PreSonus has slowly been making it’s way into the digital audio workstation (DAW) market for several years now, releasing the first incarnation of Studio One in 2009. With this new release of the software, more features than ever are filling out the interior of the software to make a great, competitive product in the cluttered digital realm of music creation.When you pair that with PreSonus’ inexpensive recording interfaces and outboard gear, you get one of the most professional studio setups at a quarter of the cost of it’s competition.
Seamless Hardware Integration
One of the most tedious tasks with any DAW is setting up your I/Os, Controllers, MIDI devices, and just about anything else that can be software controlled. Within Studio One’s Home Page, everything can be easily accessed. The main Interface is loaded, with an image of the unit to avoid any confusion. Below it, you have the option to configure both audio and external devices, which brings you right to an options menu with an Add Device button, which contains dozens of manufacturer’s products already loaded to be fully operational with Studio One. Should your controller or keyboard not appear on the list, you are able to create a new one and store it for future use. Using Studio One’s intuitive configuration tools is as close as it gets to plug-and-play functionality.
Celemony Melodyne Essential & NI Komplete Elements Inclusion
Two new softwares being packaged with Studio One 2 Professional (Komplete Elements is also included with Producer) package add a huge bang for your buck. Celemony’s Melodyne editor has been an industry standard pitch correction software, proving a piano roll interface for your audio tracks and allowing changes to pitch, timing, timbre and more. For Studio One, Melodyne Essentials is included for pitch, timing, and a few other editing options (although the full version will work within the DAW too.) Studio One is the first DAW to utilize the Audio Random Access (ARA) feature developed by Celemony. ARA allows the Melodyne software to edit audio in real time, that is, without transferring the audio like all other DAWs currently require. Native Instruments Komplete Elements gives you the core players used, along with a huge sample library (over 1,00 sounds) to choose from. Both of these company’s additions join an already huge plug-in family provided by PreSonus, which includes some of the greatest reverbs we’ve ever heard.
Users of Apple’s Logic software will quickly adapt to the look and feel of Studio One. I don’t know if it’s the calming blue theme that makes me say this or not, but it really is simple to navigate. The left side of your screen sorts your tracks, all navigation controls are at the bottom, and a very clean looking library is on the right. The edit, mix, and browser sections can all be toggled from the bottom right corner, and all of the editing tools are across the top. The greatest part of such an organized software is that the learning curve virtually disappears. Everything is available to you without needing to learn quick keys (though they help make things faster) and without needing to search through menus for each operation.
Audio Post-Production Capabilities
Most DAWs try to steer clear of working with video, leaving it for video editing software or the major audio editor for film, Pro Tools. Studio One’s video capabilities make it a great resource for those looking to get into film sound without shelling out thousands for a Pro Tools HD rig. Previously, HD software was necessary to accompany all of the tracks required to work with a major film or video composition. Now, while you computer will still need to be top notch to handle a ton of tracks, your software will no longer limit you in that sense.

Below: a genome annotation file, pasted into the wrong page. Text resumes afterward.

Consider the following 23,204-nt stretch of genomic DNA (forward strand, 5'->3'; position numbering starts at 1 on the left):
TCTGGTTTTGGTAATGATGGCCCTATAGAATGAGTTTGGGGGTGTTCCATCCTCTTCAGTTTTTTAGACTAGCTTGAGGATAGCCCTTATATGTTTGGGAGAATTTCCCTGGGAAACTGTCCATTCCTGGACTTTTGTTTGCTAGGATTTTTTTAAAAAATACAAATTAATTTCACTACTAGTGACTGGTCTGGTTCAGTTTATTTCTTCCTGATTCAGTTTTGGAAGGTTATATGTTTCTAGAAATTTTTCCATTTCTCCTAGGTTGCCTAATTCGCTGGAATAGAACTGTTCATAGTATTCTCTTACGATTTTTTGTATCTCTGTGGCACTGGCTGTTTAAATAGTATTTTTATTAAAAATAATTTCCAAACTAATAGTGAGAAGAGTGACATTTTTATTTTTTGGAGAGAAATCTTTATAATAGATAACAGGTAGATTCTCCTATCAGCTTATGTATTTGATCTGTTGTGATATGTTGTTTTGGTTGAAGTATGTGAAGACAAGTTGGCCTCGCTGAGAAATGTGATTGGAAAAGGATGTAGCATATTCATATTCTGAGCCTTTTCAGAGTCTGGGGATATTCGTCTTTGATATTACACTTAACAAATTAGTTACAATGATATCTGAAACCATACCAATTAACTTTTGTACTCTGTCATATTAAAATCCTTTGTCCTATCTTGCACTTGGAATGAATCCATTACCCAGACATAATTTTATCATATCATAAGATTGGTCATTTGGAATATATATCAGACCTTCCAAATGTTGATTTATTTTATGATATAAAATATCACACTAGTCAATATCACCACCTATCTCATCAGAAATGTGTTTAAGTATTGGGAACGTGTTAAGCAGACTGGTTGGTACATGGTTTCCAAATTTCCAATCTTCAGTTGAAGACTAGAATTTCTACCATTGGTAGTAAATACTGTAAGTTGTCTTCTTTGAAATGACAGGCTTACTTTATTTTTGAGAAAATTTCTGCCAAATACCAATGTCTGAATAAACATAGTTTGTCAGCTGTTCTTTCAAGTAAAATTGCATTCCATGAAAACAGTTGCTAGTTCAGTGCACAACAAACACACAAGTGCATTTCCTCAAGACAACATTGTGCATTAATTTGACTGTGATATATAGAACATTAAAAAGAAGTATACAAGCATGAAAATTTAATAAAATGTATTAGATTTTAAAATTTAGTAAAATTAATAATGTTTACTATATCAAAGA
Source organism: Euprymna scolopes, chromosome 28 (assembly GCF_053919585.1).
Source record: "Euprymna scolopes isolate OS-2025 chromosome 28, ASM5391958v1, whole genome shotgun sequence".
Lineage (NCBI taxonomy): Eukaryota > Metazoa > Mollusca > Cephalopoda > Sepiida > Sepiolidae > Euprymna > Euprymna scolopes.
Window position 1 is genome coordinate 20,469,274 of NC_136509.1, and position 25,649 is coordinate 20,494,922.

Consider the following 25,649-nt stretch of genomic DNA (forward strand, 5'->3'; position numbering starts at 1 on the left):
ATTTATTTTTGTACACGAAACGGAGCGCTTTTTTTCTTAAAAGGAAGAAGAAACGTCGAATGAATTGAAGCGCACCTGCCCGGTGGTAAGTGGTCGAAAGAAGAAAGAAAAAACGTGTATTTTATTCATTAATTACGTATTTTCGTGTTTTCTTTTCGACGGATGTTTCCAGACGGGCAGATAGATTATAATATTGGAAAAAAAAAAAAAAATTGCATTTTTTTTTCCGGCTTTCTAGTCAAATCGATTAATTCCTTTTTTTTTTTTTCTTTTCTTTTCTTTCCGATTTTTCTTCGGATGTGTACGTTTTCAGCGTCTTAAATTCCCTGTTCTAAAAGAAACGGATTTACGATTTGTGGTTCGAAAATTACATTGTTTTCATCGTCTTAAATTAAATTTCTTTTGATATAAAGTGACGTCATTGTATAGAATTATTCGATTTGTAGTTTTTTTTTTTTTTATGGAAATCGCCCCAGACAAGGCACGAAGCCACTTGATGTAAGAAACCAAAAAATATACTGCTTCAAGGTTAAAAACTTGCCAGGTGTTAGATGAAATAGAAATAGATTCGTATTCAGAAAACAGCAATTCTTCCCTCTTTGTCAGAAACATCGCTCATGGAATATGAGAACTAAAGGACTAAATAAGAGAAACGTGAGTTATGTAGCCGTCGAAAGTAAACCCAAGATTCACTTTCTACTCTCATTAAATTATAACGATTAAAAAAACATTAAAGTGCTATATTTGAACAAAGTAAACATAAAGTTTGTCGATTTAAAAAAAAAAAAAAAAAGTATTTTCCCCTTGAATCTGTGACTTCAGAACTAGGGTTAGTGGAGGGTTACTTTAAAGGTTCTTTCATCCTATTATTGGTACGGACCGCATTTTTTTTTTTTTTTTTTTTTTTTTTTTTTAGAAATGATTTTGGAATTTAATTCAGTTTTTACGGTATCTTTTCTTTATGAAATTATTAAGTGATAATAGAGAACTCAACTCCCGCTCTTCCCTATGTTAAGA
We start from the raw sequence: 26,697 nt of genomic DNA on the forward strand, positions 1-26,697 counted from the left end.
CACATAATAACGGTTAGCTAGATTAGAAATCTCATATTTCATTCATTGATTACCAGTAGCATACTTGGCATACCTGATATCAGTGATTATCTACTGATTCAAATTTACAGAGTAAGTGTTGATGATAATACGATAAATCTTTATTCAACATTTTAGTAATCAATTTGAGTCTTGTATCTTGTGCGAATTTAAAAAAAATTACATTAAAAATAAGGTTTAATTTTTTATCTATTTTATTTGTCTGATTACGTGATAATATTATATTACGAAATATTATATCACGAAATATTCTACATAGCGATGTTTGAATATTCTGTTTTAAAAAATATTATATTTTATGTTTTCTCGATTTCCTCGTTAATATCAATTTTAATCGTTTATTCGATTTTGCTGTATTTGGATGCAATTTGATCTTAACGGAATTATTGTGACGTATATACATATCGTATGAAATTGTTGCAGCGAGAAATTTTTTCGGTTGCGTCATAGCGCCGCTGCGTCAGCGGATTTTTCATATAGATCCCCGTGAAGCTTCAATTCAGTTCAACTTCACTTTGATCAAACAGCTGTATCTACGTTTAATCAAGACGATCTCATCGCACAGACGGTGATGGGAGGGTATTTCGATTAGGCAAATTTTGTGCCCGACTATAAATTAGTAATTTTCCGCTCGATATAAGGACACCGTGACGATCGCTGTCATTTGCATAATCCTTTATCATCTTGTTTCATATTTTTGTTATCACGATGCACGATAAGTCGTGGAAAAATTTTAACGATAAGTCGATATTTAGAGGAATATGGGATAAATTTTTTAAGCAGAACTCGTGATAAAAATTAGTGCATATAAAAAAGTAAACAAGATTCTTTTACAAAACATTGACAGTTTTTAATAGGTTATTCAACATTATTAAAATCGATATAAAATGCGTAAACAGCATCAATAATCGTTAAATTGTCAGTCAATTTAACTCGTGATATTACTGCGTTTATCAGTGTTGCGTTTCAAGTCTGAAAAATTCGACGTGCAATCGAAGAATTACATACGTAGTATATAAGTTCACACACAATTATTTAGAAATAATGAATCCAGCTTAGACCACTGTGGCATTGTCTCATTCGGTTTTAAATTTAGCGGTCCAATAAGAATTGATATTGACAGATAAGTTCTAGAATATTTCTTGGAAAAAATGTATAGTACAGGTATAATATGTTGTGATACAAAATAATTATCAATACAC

While PreSonus isn’t the only company to include Soundcloud capabilities with their software, it is certainly helping make music creation something more home-studio friendly. Rather than trying to get a whole album finished before releasing material, musicians are able to upload straight from Studio One to Soundcloud, where it can be shared with followers on the site and other social networks like Twitter & Facebook. This could potentially be a revolution in the music industry, or just a passing phase of a way to share content, but PreSonus has made sure they are among the frontline of promoting new media. Unique to Studio One is the way in which it interacts with Soundcloud. It is the only DAW that allows you to access your files and the tracks of those you’re following from the Browser. This means that you can access Soundcloud tracks from anywhere in the application, be it project or song page. Then, just drag the tracks you need into your session and the file will be downloaded automatically off the server.
The Exchange is the newest addition to Studio One, coming into the software with the 2.0.4 update and promises to be a place for creators to collect and collaborate online. Exchange allows users to upload samples, presets, and several other Studio One assets. Others can then go in and download these assets, tweak them, and learn from them. Just like with Soundcloud, all of this can be accessed from the Browser. While the community is not very extensive yet, those who have joined in are a huge resource of knowledge and techniques. Hopefully as the software continues to grow and word of mouth spreads, Exchange will grow with the Studio One user family.
While Studio One still doesn’t have the mass amount of users found with several other softwares, it is truly one of the most streamlined DAWs I’ve worked with. Hopefully the low price and continuous introductory offers will convince users to test it out and see how simple it is. You can find out more by visiting PreSonus’ Studio One website, or download your free trial copy of the software now at: http://studioone.presonus.com/demo-request/